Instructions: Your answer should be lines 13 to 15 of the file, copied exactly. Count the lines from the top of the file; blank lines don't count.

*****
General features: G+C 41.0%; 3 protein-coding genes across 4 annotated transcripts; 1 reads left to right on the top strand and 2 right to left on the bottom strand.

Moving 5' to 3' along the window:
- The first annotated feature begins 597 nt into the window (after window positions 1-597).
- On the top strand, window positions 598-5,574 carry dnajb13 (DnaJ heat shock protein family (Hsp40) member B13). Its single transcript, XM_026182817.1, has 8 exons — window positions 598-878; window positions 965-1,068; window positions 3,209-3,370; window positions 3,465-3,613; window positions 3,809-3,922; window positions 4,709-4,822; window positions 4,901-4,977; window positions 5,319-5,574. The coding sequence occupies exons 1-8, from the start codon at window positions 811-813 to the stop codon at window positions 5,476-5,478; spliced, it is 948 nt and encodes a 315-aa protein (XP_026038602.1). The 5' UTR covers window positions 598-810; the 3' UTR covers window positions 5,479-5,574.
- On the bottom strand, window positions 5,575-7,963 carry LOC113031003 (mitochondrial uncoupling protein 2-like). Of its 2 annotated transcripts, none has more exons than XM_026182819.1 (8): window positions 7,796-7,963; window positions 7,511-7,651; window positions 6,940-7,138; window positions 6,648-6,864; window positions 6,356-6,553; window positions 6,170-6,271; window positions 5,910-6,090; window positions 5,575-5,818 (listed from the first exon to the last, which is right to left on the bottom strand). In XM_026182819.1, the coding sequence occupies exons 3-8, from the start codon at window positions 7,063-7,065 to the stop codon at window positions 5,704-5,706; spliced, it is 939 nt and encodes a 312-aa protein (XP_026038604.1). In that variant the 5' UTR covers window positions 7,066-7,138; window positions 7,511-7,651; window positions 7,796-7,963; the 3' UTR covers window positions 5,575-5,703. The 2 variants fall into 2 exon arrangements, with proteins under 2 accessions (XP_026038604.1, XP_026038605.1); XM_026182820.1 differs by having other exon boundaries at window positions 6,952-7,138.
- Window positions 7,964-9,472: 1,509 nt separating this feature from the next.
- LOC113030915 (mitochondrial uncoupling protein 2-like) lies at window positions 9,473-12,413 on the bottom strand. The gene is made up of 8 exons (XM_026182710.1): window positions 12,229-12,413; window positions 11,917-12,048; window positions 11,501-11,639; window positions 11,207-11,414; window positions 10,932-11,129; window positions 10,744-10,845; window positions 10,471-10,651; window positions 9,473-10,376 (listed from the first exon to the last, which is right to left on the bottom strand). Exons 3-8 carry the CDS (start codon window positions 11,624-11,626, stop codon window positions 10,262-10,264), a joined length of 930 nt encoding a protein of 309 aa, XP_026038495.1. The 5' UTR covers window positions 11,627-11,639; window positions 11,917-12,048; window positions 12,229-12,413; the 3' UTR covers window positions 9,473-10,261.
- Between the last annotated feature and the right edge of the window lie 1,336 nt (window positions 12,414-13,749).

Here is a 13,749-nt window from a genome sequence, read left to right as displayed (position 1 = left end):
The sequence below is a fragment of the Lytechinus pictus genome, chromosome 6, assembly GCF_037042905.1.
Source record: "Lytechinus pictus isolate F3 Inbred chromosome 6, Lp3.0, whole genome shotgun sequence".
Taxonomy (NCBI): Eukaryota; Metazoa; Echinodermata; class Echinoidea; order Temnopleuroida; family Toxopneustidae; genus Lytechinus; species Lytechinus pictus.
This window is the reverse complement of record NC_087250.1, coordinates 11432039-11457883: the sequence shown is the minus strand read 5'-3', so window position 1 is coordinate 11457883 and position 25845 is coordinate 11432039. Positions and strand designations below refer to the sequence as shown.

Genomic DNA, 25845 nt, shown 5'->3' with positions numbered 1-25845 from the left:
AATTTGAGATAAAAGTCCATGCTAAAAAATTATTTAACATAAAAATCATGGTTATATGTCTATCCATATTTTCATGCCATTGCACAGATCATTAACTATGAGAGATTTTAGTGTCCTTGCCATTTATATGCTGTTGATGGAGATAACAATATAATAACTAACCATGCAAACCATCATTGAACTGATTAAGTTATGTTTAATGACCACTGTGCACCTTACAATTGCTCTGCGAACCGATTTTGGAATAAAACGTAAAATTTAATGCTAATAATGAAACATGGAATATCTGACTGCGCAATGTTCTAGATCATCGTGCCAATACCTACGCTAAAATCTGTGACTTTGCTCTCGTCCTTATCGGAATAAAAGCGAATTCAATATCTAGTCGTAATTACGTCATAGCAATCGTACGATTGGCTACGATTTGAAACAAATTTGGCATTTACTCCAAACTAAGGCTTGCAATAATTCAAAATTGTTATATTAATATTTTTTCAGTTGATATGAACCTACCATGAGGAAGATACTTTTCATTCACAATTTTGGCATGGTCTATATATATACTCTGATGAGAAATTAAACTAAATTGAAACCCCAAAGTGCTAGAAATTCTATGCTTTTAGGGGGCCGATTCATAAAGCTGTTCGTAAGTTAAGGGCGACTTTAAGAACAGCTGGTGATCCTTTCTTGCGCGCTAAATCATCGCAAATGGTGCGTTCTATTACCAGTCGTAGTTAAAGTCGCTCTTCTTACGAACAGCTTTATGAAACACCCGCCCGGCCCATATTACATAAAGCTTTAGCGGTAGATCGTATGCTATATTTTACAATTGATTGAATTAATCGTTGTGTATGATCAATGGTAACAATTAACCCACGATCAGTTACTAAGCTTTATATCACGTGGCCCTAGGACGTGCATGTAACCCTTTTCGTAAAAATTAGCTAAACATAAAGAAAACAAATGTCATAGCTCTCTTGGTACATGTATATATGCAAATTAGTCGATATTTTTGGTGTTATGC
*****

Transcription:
This window is the reverse complement of record NC_087250.1, coordinates 11432039-11457883: the sequence shown is the minus strand read 5'-3', so window position 1 is coordinate 11457883 and position 25845 is coordinate 11432039. Positions and strand designations below refer to the sequence as shown.

Genomic DNA, 25845 nt, shown 5'->3' with positions numbered 1-25845 from the left:
AATTTGAGATAAAAGTCCATGCTAAAAAATTATTTAACATAAAAATCATGGTTATATGTCTATCCATATTTTCATGCCATTGCACAGATCATTAACTATGAGAGATTTTAGTGTCCTTGCCATTTATATGCTGTTGATGGAGATAACAATATAATAACTAACCATGCAAACCATCATTGAACTGATTAAGTTATGTTTAATGACCACTGTGCACCTTACAATTGCTCTGCGAACCGATTTTGGAATAAAACGTAAAATTTAATGCTAATAATGAAACATGGAATATCTGACTGCGCAATGTTCTAGATCATCGTGCCAATACCTACGCTAAAATCTGTGACTTTGCTCTCGTCCTTATCGGAATAAAAGCGAATTCAATATCTAGTCGTAATTACGTCATAGCAATCGTACGATTGGCTACGATTTGAAACAAATTTGGCATTTACTCCAAACTAAGGCTTGCAATAATTCAAAATTGTTATATTAATATTTTTTCAGTTGATATGAACCTACCATGAGGAAGATACTTTTCATTCACAATTTTGGCATGGTCTATATATATACTCTGATGAGAAATTAAACTAAATTGAAACCCCAAAGTGCTAGAAATTCTATGCTTTTAGGGGGCCGATTCATAAAGCTGTTCGTAAGTTAAGGGCGACTTTAAGAACAGCTGGTGATCCTTTCTTGCGCGCTAAATCATCGCAAATGGTGCGTTCTATTACCAGTCGTAGTTAAAGTCGCTCTTCTTACGAACAGCTTTATGAAACACCCGCCCGGCCCATATTACATAAAGCTTTAGCGGTAGATCGTATGCTATATTTTACAATTGATTGAATTAATCGTTGTGTATGATCAATGGTAACAATTAACCCACGATCAGTTACTAAGCTTTATATCACGTGGCCCTAGGACGTGCATGTAACCCTTTTCGTAAAAATTAGCTAAACATAAAGAAAACAAATGTCATAGCTCTCTTGGTACATGTATATATGCAAATTAGTCGATATTTTTGGTGTTATGC